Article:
Antecedents to and outcomes for in-hospital cardiac arrests in Australian hospitals with mature medical emergency teams: A multicentre prospective observational study

The ANZ-CODE Investigators

Research output: Contribution to journalArticleResearchpeer-review

3 Citations (Scopus)


Background: The epidemiology and predictability of in-hospital cardiac arrests (IHCAs) in hospitals with established medical emergency teams (METs) is underinvestigated. Objectives: We categorised IHCAs into three categories: “possible suboptimal end-of-life planning” (possible SELP), “potentially predictable”, or “sudden and unexpected” using age, Charlson Comorbidity Index, place of residence, functional independence, along with documented vital signs, K+ and HCO3 in the period prior to the IHCA. We also described the differences in characteristics and outcomes amongst these three categories of IHCAs. Methods: This was a prospective observational study (1st July 2017 to 9th August 2018) of adult (18 years) IHCA patients in wards of seven Australian hospitals with well-established METs. Results: Amongst 152 IHCA patients, 145 had complete data. The number (%) classified as possible SELP, potentially predictable, and sudden and unexpected IHCA was 50 (34.5%), 52 (35.8%), and 43 (29.7%), respectively. Amongst the 52 potentially predictable patients, six (11.5%) had missing vital signs in the preceding 6 hr, 18 (34.6%) breached MET criteria in the prior 24 hr but received no MET call, and 6 (11.5%) had a MET call but remained on the ward. Abnormal K+ and HCO3 was present in 15 of 51 (29.5%) and 13 of 51 (25.5%) of such patients, respectively. The 43 sudden and unexpected IHCA patients were mostly (97.6%) functionally independent and had the lowest median Charlson Comorbidity Index. In-hospital mortality for IHCAs classified as possible SELP, potentially predictable, and sudden and unexpected was 76.0%, 61.5%, and 44.2%, respectively (p = 0.007). Only four of 12 (33.3%) possible SELP survivors had a good functional outcome. Conclusions: In seven Australian hospitals with mature METs, only one-third of IHCAs were sudden and unexpected. Improving end-of-life care in elderly comorbid patients and enhancing the response to objective signs of deterioration may further reduce IHCAs in the Australian context.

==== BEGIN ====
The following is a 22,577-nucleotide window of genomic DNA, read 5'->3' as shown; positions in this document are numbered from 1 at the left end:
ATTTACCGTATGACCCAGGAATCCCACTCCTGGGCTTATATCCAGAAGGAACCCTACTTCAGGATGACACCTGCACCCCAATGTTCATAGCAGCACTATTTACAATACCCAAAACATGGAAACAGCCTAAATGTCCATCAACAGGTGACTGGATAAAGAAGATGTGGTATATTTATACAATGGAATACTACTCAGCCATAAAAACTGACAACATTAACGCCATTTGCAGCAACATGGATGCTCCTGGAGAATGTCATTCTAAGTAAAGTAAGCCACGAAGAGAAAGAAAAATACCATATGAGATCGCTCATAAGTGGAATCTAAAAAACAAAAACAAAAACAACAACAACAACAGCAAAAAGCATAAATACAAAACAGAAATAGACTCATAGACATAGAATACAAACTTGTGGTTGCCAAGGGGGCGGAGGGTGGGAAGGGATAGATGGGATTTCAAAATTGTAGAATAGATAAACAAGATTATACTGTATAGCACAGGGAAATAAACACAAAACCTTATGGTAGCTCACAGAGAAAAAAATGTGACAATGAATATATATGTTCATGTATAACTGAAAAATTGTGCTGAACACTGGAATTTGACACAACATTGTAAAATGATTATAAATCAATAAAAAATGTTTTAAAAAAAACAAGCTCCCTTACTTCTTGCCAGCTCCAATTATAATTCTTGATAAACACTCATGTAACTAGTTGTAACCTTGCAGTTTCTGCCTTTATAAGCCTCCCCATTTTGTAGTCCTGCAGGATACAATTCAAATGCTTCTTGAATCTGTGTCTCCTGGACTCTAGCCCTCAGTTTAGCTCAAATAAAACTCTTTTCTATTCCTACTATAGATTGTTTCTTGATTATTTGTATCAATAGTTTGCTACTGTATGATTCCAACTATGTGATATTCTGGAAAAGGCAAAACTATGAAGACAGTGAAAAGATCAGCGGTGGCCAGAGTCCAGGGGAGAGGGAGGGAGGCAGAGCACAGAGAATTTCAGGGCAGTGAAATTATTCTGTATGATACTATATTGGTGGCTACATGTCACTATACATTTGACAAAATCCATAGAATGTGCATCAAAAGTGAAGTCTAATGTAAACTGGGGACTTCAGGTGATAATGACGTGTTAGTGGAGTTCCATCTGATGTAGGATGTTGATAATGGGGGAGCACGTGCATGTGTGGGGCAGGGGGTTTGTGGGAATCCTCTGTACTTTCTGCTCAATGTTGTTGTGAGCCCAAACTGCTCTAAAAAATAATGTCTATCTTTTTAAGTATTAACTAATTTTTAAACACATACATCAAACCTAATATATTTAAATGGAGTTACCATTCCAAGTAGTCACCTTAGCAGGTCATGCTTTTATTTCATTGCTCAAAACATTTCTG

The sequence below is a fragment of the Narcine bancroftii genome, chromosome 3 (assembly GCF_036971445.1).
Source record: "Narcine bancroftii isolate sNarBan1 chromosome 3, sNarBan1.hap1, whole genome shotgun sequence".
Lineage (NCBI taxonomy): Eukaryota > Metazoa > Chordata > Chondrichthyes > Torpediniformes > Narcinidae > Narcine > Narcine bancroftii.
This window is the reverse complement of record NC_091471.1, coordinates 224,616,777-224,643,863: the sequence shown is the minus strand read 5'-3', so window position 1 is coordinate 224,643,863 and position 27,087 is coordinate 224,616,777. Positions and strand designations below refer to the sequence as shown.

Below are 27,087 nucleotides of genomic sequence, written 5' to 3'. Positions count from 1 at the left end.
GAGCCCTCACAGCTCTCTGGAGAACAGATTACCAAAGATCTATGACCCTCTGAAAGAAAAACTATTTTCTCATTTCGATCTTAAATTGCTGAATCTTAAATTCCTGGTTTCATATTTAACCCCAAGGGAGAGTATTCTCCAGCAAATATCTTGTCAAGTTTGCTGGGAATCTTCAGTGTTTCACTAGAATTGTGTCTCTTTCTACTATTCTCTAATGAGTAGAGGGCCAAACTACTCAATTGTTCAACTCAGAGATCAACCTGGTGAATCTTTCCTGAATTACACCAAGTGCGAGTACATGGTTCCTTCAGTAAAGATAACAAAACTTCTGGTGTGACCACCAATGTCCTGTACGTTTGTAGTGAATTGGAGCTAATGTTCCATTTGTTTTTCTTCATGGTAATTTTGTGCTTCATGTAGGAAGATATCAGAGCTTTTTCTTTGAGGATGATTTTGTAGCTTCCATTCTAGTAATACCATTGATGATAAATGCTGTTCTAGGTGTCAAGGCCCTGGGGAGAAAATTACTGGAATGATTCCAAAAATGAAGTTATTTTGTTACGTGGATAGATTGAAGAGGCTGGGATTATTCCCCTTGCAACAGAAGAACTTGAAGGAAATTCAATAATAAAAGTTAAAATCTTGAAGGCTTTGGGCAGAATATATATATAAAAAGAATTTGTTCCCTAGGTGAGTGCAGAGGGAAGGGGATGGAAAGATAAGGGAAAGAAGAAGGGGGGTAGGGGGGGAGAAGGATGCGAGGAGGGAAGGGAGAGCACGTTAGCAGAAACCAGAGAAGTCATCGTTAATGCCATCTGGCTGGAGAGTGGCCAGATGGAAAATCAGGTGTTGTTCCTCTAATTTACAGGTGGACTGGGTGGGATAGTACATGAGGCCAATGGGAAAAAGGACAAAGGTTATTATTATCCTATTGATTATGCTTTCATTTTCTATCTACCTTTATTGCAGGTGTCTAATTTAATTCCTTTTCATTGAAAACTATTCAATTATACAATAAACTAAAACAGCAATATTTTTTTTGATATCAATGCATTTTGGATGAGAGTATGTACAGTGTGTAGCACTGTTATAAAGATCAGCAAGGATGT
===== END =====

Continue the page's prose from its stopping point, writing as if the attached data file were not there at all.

Original languageEnglish
Pages (from-to)1059-1066
Number of pages8
JournalAustralian Critical Care
Issue number6
Publication statusPublished - Nov 2023


  • Clinical deterioration
  • End-of-life care
  • In-hospital cardiac arrest
  • Medical emergency team
  • Rapid response system
  • Rapid response team

Cite this